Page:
When the Greek War of Independence broke out 201 years ago in March 1821, we Greeks were on the “wrong side of history,” shaped as it was by the rulers of Europe, but we were “on the side of justice and liberty.” The French Revolution of 1789, which had so inspired many members of the Greek intelligentsia, had run its course through all its manifestations, from the Reign of Terror and the execution of Louis XVI to the Napoleonic Wars.
When Alexander Ypsilantis crossed the Prut River in February 1821, Napoleon Bonaparte had already faced his final defeat in the fields of Waterloo in July 1815 by the allied forces of Austria, Russia and Prussia. Their monarchs would two months later establish the Holy Alliance in Paris. Some time later, the newly monarchist France and King Louis XVIII would become part of the Alliance.
When news of Ypsilantis’ revolution in the Danubian Principalities reached the Congress of Laibach (Ljubljana), Klemens von Metternich, the great Austrian statesman and architect of the Holy Alliance, was unperturbed.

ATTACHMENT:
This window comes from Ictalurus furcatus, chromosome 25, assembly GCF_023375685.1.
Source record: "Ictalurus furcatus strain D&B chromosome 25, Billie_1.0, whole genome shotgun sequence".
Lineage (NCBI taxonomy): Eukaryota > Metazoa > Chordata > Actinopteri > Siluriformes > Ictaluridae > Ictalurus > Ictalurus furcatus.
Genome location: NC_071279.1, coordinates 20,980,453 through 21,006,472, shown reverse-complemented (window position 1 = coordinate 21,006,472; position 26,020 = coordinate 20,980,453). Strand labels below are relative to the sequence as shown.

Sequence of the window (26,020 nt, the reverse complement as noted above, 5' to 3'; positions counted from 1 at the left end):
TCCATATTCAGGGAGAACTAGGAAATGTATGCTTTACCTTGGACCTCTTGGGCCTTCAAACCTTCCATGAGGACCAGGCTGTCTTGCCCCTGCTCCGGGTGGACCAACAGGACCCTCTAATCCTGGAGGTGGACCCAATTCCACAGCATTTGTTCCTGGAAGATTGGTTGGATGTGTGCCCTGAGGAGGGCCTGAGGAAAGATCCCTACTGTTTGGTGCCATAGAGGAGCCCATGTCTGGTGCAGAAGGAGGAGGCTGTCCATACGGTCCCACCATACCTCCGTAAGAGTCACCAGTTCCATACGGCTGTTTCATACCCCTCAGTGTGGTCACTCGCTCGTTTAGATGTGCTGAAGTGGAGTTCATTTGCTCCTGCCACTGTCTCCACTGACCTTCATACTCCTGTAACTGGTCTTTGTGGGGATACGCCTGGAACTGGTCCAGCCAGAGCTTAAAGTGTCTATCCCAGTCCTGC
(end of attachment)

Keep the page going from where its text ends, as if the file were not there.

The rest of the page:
The emperors of Austria and Russia, who were part of the Congress, assured the Sublime Porte that “they would never come to the aid of the enemies of public order,” and at the same time allowed the Porte “to be responsible for its own security.” Metternich was very pleased. The Holy Alliance had worked. But the Greeks’ revolution continued strong despite two civil wars between the revolutionaries and the tragic conflict between “politics” and “military.”
Finally, at the most critical moment of the war, in 1827 at the Naval Battle of Navarino, the fleets of the three great powers – Great Britain and two members of the Holy Alliance, France and Russia – destroyed the Ottoman fleet and succeeded in establishing an independent Greek state.
It is very important that a country finds itself on the right side of history at the right time. As long as history is on “the right side,” which is not always the case.